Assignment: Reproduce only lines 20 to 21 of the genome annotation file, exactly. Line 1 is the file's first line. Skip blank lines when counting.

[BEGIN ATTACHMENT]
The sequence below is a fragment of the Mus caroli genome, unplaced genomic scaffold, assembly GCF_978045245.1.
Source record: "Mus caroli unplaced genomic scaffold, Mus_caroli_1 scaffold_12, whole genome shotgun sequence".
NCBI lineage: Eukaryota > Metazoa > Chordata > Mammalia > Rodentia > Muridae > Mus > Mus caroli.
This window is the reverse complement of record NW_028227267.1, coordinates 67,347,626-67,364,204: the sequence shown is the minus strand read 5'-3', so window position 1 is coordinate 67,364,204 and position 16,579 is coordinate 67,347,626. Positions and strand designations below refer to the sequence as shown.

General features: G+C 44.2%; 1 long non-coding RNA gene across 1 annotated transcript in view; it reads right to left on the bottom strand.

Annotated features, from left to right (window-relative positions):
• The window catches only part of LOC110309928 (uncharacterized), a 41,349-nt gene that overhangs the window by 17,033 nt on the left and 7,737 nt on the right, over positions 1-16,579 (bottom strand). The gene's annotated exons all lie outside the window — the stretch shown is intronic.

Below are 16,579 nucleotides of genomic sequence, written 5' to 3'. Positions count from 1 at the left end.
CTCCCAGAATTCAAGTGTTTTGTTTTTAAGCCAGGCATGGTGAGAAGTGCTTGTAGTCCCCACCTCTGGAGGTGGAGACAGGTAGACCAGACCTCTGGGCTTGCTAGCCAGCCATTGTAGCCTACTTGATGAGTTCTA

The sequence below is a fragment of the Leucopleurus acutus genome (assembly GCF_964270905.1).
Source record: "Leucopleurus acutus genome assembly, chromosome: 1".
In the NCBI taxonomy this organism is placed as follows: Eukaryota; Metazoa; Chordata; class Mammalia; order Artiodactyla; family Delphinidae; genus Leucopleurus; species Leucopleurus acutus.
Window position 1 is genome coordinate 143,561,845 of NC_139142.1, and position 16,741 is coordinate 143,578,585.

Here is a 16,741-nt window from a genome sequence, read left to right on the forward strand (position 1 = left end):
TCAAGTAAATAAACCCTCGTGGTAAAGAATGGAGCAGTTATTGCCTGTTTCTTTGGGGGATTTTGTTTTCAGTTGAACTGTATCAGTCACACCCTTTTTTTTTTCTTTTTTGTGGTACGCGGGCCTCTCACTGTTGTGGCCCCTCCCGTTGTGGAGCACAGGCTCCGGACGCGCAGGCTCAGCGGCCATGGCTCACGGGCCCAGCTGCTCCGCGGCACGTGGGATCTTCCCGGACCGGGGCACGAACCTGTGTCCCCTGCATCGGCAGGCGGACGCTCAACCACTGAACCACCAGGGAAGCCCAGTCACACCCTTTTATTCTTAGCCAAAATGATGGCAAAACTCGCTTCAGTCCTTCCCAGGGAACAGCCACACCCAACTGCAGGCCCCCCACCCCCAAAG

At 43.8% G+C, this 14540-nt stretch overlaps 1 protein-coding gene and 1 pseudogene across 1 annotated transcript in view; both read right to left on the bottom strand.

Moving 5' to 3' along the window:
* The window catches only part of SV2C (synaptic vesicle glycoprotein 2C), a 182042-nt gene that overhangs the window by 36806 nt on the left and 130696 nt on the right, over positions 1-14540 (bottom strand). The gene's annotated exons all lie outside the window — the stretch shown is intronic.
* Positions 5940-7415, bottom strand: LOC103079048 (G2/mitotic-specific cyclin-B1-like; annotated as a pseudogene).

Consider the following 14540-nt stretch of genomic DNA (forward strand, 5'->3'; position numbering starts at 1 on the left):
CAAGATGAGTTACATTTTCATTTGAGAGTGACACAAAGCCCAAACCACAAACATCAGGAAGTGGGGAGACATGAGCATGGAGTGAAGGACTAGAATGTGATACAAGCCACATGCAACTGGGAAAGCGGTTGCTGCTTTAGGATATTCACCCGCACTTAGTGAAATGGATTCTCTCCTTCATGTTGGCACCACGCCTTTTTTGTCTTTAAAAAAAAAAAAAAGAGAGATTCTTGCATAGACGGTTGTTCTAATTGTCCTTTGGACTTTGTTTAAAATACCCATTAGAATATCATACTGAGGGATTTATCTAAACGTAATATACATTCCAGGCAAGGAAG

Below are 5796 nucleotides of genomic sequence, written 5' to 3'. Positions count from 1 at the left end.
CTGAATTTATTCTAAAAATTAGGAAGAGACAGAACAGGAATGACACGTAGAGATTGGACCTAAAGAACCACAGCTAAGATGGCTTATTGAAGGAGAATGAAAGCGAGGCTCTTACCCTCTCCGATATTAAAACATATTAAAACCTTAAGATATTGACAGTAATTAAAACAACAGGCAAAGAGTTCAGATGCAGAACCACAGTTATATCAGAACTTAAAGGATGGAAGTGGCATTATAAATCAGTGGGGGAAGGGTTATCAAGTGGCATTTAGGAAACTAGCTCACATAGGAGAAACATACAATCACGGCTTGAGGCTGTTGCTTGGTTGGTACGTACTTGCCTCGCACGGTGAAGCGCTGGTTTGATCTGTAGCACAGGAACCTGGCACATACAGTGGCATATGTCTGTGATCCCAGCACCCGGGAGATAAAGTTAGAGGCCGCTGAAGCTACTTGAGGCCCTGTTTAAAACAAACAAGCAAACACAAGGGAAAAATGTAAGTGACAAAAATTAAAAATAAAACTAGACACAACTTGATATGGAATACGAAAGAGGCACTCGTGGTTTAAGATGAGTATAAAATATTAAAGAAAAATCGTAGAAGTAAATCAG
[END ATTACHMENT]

Consider the following 14540-nt stretch of genomic DNA (forward strand, 5'->3'; position numbering starts at 1 on the left):
CAAGATGAGTTACATTTTCATTTGAGAGTGACACAAAGCCCAAACCACAAACATCAGGAAGTGGGGAGACATGAGCATGGAGTGAAGGACTAGAATGTGATACAAGCCACATGCAACTGGGAAAGCGGTTGCTGCTTTAGGATATTCACCCGCACTTAGTGAAATGGATTCTCTCCTTCATGTTGGCACCACGCCTTTTTTGTCTTTAAAAAAAAAAAAAAGAGAGATTCTTGCATAGACGGTTGTTCTAATTGTCCTTTGGACTTTGTTTAAAATACCCATTAGAATATCATACTGAGGGATTTATCTAAACGTAATATACATTCCAGGCAAGGAAG